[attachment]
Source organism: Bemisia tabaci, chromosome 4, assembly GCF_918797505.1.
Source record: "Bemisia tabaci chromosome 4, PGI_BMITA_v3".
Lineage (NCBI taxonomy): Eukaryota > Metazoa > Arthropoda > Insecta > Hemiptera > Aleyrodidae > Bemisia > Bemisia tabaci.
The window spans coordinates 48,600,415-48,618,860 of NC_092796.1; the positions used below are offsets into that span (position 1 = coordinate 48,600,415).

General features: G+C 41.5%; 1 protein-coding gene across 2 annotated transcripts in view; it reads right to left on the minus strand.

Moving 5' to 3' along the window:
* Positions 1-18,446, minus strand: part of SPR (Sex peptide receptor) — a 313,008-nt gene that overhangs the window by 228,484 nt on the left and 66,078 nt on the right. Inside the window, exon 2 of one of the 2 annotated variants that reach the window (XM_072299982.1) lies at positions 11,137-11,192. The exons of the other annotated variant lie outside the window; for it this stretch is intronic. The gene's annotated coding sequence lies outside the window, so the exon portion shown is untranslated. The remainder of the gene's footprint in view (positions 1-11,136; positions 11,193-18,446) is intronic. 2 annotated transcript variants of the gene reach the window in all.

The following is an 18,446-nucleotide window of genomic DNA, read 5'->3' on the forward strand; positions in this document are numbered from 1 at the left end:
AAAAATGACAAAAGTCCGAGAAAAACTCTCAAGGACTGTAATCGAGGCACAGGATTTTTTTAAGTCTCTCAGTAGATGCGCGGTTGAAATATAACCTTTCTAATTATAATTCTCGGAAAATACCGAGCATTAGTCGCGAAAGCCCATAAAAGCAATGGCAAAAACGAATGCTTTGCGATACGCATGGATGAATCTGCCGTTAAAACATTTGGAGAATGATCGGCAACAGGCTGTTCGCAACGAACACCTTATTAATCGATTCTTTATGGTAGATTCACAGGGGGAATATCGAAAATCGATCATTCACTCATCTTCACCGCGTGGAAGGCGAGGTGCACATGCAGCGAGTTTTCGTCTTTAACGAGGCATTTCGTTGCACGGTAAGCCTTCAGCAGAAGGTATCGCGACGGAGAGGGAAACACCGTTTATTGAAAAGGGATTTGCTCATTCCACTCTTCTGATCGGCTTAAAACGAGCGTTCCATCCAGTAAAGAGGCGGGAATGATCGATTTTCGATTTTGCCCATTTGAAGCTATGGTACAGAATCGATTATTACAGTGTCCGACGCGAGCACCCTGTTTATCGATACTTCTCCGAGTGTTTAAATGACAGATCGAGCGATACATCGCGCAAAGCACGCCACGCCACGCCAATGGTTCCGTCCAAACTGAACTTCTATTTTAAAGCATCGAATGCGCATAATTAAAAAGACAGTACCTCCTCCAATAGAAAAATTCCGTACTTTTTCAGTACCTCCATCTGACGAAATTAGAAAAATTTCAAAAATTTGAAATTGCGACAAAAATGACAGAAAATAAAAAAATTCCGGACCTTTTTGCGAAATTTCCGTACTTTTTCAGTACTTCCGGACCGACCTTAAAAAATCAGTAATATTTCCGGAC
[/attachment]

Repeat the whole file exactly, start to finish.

Source organism: Bemisia tabaci, chromosome 4, assembly GCF_918797505.1.
Source record: "Bemisia tabaci chromosome 4, PGI_BMITA_v3".
Lineage (NCBI taxonomy): Eukaryota > Metazoa > Arthropoda > Insecta > Hemiptera > Aleyrodidae > Bemisia > Bemisia tabaci.
The window spans coordinates 48,600,415-48,618,860 of NC_092796.1; the positions used below are offsets into that span (position 1 = coordinate 48,600,415).

General features: G+C 41.5%; 1 protein-coding gene across 2 annotated transcripts in view; it reads right to left on the minus strand.

Moving 5' to 3' along the window:
* Positions 1-18,446, minus strand: part of SPR (Sex peptide receptor) — a 313,008-nt gene that overhangs the window by 228,484 nt on the left and 66,078 nt on the right. Inside the window, exon 2 of one of the 2 annotated variants that reach the window (XM_072299982.1) lies at positions 11,137-11,192. The exons of the other annotated variant lie outside the window; for it this stretch is intronic. The gene's annotated coding sequence lies outside the window, so the exon portion shown is untranslated. The remainder of the gene's footprint in view (positions 1-11,136; positions 11,193-18,446) is intronic. 2 annotated transcript variants of the gene reach the window in all.

The following is an 18,446-nucleotide window of genomic DNA, read 5'->3' on the forward strand; positions in this document are numbered from 1 at the left end:
AAAAATGACAAAAGTCCGAGAAAAACTCTCAAGGACTGTAATCGAGGCACAGGATTTTTTTAAGTCTCTCAGTAGATGCGCGGTTGAAATATAACCTTTCTAATTATAATTCTCGGAAAATACCGAGCATTAGTCGCGAAAGCCCATAAAAGCAATGGCAAAAACGAATGCTTTGCGATACGCATGGATGAATCTGCCGTTAAAACATTTGGAGAATGATCGGCAACAGGCTGTTCGCAACGAACACCTTATTAATCGATTCTTTATGGTAGATTCACAGGGGGAATATCGAAAATCGATCATTCACTCATCTTCACCGCGTGGAAGGCGAGGTGCACATGCAGCGAGTTTTCGTCTTTAACGAGGCATTTCGTTGCACGGTAAGCCTTCAGCAGAAGGTATCGCGACGGAGAGGGAAACACCGTTTATTGAAAAGGGATTTGCTCATTCCACTCTTCTGATCGGCTTAAAACGAGCGTTCCATCCAGTAAAGAGGCGGGAATGATCGATTTTCGATTTTGCCCATTTGAAGCTATGGTACAGAATCGATTATTACAGTGTCCGACGCGAGCACCCTGTTTATCGATACTTCTCCGAGTGTTTAAATGACAGATCGAGCGATACATCGCGCAAAGCACGCCACGCCACGCCAATGGTTCCGTCCAAACTGAACTTCTATTTTAAAGCATCGAATGCGCATAATTAAAAAGACAGTACCTCCTCCAATAGAAAAATTCCGTACTTTTTCAGTACCTCCATCTGACGAAATTAGAAAAATTTCAAAAATTTGAAATTGCGACAAAAATGACAGAAAATAAAAAAATTCCGGACCTTTTTGCGAAATTTCCGTACTTTTTCAGTACTTCCGGACCGACCTTAAAAAATCAGTAATATTTCCGGAC